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Locking Up My Stuff Doesn’t Mean I Don’t Trust You…And Please Stop Putting Almond Joys In Your Candy Bowl

June 7, 2016

Why are there locks on the lockers in Mormon temples? 

Mormon temples are typically closed to the public. Not even all members of the LDS faith are permitted to enter temples. You have to be living your life in accordance with the church guidelines. Everyone is welcome at Sunday services in LDS chapels, but to enter the temples (which are closed on Sundays, BTW) you have to be following a set of requirements one of which includes obeying the seventh commandment, “Thou shalt not steal.” 

If you have ever toured a Mormon temple. During an open house before they are closed to the public, you may have noticed there are locker rooms where patrons can change into clothing specific to the temple. It’s a fairly typical locker room, although it doesn’t have showers. It has changing stalls for privacy and lockers to store your clothes in while you are in the temple. Like many lockers, the locker key has a tag with the locker number. and that’s the part that has always caused me pause. If everyone who is in the temple had to interview with their Church leaders and commit that they were following the commandments, why the locks? Was it because the church didn’t trust it’s members? Did the church think the members were lying when they said they were honest in their dealings?

About eighteen months ago, I went on a diet. I didn’t so much go on a diet as I changed my eating habits. I was 210 lbs and the heaviest I’d ever been. Some of the changes I made were lifestyle changes. I started taking the stairs at work. I went back to playing basketball a couple days per week. I parked further away from the door and walked more. 

But, I also made some eating changes. I cut out soda completely. I used to drink a lot of it, maybe 100 oz per day. (That’s about 8 cans worth.) I replaced it with water. I cut out most sugar. I’ll have an occasional piece of birthday cake if it’s a special occasion, but I skipped the candy aisle in favor of nuts and berries. Fresh fruit and jerky are also good low-sugar snacks. It’s expensive to eat healthy. But, my changes paid off. The pounds started melting away. I eventually settled at about 175 lbs.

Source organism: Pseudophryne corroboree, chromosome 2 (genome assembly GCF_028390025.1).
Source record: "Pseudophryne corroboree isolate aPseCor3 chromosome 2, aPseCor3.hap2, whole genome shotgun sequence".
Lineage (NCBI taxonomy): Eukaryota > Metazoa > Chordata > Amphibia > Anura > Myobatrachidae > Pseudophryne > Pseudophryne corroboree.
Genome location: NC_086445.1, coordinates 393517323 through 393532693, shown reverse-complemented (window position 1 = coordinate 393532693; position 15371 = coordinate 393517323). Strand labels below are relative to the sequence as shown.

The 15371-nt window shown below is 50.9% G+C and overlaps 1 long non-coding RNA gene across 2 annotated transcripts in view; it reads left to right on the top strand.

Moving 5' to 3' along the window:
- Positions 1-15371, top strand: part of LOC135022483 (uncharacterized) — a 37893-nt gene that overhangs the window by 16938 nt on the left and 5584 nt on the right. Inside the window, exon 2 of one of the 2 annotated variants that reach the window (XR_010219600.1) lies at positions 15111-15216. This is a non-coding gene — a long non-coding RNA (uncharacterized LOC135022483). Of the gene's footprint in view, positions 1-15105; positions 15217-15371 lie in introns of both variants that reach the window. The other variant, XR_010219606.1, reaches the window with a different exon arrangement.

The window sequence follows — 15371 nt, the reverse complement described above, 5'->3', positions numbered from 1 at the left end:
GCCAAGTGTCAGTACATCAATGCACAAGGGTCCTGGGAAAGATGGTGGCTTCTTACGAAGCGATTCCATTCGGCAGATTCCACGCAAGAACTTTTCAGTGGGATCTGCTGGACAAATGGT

It was my first time trying to lose weight and I had heard that “diets” fail, but changing your habits and sticking with it has the best chance of success. So, I committed to “this is the new normal.” And once I finished the sugar detox, I felt better. Sure, I’d get tempted occasionally, but a bottle of water and an apple would often hit the spot that a candy bar used to fill. 

I also changed my shopping habits. I avoided even walking through the candy aisle. I was good with my decision to give up sugar, and figured I didn’t need the temptation. 

I work in a “cube farm.” And my cubicle is at the back of the farm. I have to walk past nearly every other “pod” of desks on the floor. The security team has a small table in the middle of their set of cubicles. They have a big bowl constantly full of candy. They rotate through various “snack” size candies. Most of the time I have no problem walking past the bowl without even a glance. This week wasn’t so problem free. There, sticking out from under the dum-dums and salt water taffy was a distinctive blue wrapper. 

Almond Joy.